The subject of a Wash barrier (or barrage) proposal comes up from time to time; last seriously rearing its head in 2008 when the idea was rejected by Government. At that time the RSPB joined forces with other conservation bodies to express our shared condemnation for the proposal. And we would do the same today.
Climate change and the associated sea level rise, flooding and the need for more sustainable fresh water is a huge concern for us all. We support the need for coastal resilience and flood protection, but in a way that works with nature, not against it.
The Wash is truly one of eastern England’s last great wildernesses. It’s the largest bay in England, the most important estuary for birds in the UK, and one of the most important wetlands for wildlife in Europe. The vast expanse of mudflat, sand dunes, saltmarsh, shingle and open water provide a rich mosaic of feeding, roosting and breeding habitats for birds. In fact, the rich wildlife of the Wash is of national and international importance and protected by law. It regularly holds up to 450,000 wildfowl and wading birds and, over the course of a year, more than two million birds use The Wash. It is also home to one of the North Sea’s largest breeding populations of common seal. It’s a breath-taking place, not just for the sheer volume of its wildlife, but for the astonishing variety of species.
People have lived and worked on The Wash for centuries; supporting a thriving fisheries and shellfish industry, bustling ports and nourishing the fertile soils of the surrounding farmland. The seclusion and beauty of The Wash bring pleasure to many and the benefits of the natural world for health and wellbeing are now well recognised. In the last few extraordinary weeks how many of us have lifted our spirits with views of The Wash?
It is well documented that tidal barriers carry huge risks to sensitive environments, but that’s not the only cost. There’s the huge monetary cost - money paid by the public - of carrying out the works and maintaining the barrier into the future. And what of The Wash fishing fleet who would find themselves out of business, not to mention the impact on the multi-million-pound wildlife watching and tourism industry that exists around The Wash.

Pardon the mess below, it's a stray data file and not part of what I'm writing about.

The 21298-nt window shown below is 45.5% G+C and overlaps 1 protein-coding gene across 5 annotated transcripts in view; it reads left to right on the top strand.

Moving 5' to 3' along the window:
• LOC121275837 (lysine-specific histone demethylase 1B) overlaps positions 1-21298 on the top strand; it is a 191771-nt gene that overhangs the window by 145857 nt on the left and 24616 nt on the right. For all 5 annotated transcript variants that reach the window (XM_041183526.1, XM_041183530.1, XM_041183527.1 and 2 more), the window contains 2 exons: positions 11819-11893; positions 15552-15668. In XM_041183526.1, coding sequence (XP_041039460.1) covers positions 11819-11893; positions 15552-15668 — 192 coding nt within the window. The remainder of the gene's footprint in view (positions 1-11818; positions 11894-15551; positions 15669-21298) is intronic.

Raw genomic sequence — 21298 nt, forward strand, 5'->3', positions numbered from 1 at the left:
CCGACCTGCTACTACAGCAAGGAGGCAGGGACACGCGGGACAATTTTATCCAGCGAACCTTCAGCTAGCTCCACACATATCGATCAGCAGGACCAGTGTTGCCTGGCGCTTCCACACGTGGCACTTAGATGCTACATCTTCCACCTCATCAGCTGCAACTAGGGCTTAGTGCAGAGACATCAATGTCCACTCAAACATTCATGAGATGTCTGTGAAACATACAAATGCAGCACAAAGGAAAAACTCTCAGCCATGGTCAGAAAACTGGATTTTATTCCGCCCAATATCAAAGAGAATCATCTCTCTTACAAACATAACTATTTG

The investment required is high-cost and high-risk in comparison to natural flood defence alternatives.
Mr Limb’s article calls for the need to “look at every opportunity – no matter how extreme”, but at what cost? The article does not appear to be based on fact, and we feel this is dangerous and irresponsible, illustrating a lack of understanding about our wild places and their value to society.
Destroying an area as precious as The Wash to build a barrier does not go hand in hand with Government calls for development to ‘leave the natural environment in a measurably better state than beforehand’. In the unlikely event such a proposal was to be taken seriously, the RSPB would vehemently oppose the project.
Letter via e mail 25.1.2021 from Dr Peter Dawe OBE
Sir, your recent article on a wash barrier misses the key aspects of the project.
First and foremost, is the flood protection from a North Sea storm surge. The Cambs, Lincs and Norfolk fens by value grow over half of the UK's food.
Second is the protection of the world significant Wash eco-system. By operating the barrier to maintain the current sea levels, we can ensure the Wash birds can survive.
Third, The barrier can provide energy storage, of a scale greater than all the batteries in the world put together. This storage is essential for us to be able to use the maximum amount of wind and solar energy.
Fourth, the barrier could provide a deep-water port to service the East Midland and possibly compete with Rotterdam.
Building a road along the barrier provides little value, Who in Hunstanton want to go to Skegness? ( And vice versa) By not putting a public road on the barrier one would save 30% of the cost you quote.
The value of the energy storage to the economy more than pays for the building of the barrier, indeed 20 years ago I had a "sovereign wealth fund" willing to finance the barrier. (But not the cost of getting the permission to build it.)
Sadly, I concluded that the politicians will only consider the barrier after the Fens have been inundated by the North Sea, with the likely loss of many lives.
Dr Peter Dawe OBE
Founder: Wash Tidal Barrier Corp plc
© 2021 Peter Dawe
Editor's note: If you would like to contribute to this debate, please e mail me at:
firstname.lastname@example.org by 12th February for inclusion in the March 2021 issue of T&A